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Bodies in Motion: The Olympics on Film: An Historical Perspective

By Ray Privett

Tokyo Olympiad director Kon Ichikawa at the 1964 Summer Games

Turn on a television and you inevitably find images of athletics. The sport changes, depending on the season and the continent. But the fascination for bodies in motion, exercising and competing against each other, endures. It has endured since the prehistory of cinema. One of the key predecessors of motion picture cameras was designed explicitly to study an athletic event—albeit one featuring horses rather than humans. As early as 1878, Eadweard Muybridge developed prototypical film technology in order to discover whether at any point running horses lift all four hooves off the ground at the same time. Among those interested in Muybridge's work were les frères Lumières, who developed a cinématographe, and began sending wandering cameramen/projectionists across the globe to shoot and show scenes. Some of these, such as A Sack Race Between Employees of Lumière & Sons' Factory, German Dragoons Leaping the Hurdles and Melbourne Races, depicted athletics.

As the Lumières were developing their technology, across Paris another group of men was formulating an idea for a festival of sporting activities whose history would intertwine with the emergence of cinema. In December 1895 the cinématographe was revealed to a paying audience in the basement of a café in Paris. Five months later, the Paris-founded International Olympic Committee staged the first modern Olympiad in Athens. Apparently no films were shot of the first games, but that trend would soon change. The Olympics have been the subject of innumerable documentaries over their and the moving image's first century. Surely the most controversial and well-known of these was a film of the 1936 summer games in Berlin, a film that has influenced many subsequent Olympic documentaries.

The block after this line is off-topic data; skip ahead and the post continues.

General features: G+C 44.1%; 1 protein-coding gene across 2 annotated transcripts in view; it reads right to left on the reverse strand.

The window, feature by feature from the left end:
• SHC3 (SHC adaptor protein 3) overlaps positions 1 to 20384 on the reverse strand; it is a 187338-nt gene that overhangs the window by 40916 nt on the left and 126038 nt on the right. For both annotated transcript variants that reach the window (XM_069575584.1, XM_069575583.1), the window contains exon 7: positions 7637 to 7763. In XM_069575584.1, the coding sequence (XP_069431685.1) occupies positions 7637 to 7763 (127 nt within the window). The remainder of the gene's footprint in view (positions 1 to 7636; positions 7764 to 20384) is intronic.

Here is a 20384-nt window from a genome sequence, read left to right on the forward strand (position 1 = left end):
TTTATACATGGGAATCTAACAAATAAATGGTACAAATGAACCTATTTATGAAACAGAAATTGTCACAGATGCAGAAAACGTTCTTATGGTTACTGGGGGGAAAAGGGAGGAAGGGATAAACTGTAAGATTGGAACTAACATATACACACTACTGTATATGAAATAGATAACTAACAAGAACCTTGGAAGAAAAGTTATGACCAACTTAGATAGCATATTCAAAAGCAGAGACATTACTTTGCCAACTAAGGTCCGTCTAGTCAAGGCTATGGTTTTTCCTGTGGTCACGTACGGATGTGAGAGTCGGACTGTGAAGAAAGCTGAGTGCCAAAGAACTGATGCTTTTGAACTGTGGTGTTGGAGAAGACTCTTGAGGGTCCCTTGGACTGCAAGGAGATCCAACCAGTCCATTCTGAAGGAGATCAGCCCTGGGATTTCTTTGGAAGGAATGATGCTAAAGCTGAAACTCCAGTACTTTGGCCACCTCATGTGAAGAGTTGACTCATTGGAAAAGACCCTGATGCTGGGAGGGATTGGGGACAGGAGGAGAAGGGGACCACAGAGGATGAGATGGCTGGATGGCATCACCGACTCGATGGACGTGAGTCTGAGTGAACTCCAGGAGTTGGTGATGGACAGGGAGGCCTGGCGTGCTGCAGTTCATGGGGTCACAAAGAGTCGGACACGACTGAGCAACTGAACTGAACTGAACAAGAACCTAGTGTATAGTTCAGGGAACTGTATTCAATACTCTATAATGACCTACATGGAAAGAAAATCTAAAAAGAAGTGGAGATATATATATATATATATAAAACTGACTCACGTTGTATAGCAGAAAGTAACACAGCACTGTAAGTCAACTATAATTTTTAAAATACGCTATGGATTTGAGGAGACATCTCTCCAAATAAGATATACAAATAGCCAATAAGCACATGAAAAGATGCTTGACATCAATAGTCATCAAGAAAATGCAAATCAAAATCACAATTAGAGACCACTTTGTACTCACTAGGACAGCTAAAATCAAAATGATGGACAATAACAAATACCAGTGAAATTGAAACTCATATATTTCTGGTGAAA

Adolf Hitler was a mastermind for recognizing the power of the media, including motion pictures. As he consolidated his power over Germany during the 1930s, in addition to hiring Joseph Goebbels to spearhead his publicity and propaganda campaigns, Hitler commissioned several films glorifying events taking place within his Germany. One of these was the boldly structured and controversially received Olympia, shot and edited under the direction of Leni Riefenstahl at the 1936 Summer Games in Berlin.

The structure of the two-part Olympia flows from the structure of the games themselves. Like many Olympic documentaries, we begin with a historically loaded opening sequence. Columns and statues in ancient Greece give way to living athletes and torch. A montage of maps and significant cultural monuments interlaced with images of runners passing the torch indicates movement from Greece to Germany, and the transformation of the apparel and surroundings of the runners suggests a movement from ancient times to modern days. Then, in modern Germany, we see the opening ceremonies of the games, with all the teams moving past Hitler and other Nazi and Olympic ministers. Finally the torch enters the stadium, the flame is lit, and the Olympics are underway. The torch, and its symbolic correspondent the sun, hang over the myriad games until the final fade to black when the games are finished in the first section.